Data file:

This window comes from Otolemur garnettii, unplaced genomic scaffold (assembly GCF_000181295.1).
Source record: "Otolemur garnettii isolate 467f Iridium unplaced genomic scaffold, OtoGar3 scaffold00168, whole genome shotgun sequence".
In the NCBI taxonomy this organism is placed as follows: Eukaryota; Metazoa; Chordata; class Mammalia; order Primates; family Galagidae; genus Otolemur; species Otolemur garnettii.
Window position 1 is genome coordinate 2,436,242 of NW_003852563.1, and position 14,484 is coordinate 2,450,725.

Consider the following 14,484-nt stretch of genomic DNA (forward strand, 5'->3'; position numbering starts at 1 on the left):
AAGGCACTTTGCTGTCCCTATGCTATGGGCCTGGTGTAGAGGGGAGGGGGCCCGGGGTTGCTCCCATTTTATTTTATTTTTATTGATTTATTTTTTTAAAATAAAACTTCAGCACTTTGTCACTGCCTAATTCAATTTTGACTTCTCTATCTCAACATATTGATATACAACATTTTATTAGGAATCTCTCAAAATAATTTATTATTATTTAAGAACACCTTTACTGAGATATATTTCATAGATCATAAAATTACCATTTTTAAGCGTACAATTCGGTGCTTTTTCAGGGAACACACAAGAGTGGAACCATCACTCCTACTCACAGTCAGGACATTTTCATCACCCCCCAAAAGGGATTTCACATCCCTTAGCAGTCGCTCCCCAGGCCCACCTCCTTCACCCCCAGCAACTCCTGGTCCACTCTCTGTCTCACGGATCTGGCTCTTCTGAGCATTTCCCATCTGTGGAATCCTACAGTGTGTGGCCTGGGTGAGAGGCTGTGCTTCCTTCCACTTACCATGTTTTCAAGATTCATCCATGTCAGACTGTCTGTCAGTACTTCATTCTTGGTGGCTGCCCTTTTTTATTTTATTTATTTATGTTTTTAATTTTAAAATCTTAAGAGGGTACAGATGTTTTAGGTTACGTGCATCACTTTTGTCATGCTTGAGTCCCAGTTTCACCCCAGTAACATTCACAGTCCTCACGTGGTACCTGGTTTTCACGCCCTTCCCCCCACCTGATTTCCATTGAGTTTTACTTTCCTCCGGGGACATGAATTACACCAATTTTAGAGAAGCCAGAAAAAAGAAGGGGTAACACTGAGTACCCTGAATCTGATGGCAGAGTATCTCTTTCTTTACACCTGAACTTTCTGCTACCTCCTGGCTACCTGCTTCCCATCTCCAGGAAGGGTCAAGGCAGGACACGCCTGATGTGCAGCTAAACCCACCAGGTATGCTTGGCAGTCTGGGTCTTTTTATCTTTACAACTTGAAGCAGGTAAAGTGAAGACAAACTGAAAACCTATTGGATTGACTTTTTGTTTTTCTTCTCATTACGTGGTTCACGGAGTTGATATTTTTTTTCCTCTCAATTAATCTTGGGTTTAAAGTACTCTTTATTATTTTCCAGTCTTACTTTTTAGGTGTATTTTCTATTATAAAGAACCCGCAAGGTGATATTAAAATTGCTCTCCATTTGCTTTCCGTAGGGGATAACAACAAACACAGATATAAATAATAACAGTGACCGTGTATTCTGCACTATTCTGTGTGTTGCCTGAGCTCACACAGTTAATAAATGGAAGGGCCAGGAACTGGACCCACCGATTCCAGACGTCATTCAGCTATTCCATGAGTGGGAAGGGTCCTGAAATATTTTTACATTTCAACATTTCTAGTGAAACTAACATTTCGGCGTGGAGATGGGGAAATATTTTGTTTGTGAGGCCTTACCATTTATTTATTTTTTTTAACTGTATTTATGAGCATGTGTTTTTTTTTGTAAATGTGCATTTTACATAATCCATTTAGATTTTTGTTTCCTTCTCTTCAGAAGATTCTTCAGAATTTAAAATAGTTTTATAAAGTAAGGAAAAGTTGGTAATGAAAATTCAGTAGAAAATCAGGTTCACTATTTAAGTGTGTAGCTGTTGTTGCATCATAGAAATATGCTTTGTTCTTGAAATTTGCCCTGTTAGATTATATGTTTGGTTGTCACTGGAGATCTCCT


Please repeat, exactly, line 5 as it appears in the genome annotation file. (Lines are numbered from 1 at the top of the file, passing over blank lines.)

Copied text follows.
Consider the following 14,484-nt stretch of genomic DNA (forward strand, 5'->3'; position numbering starts at 1 on the left):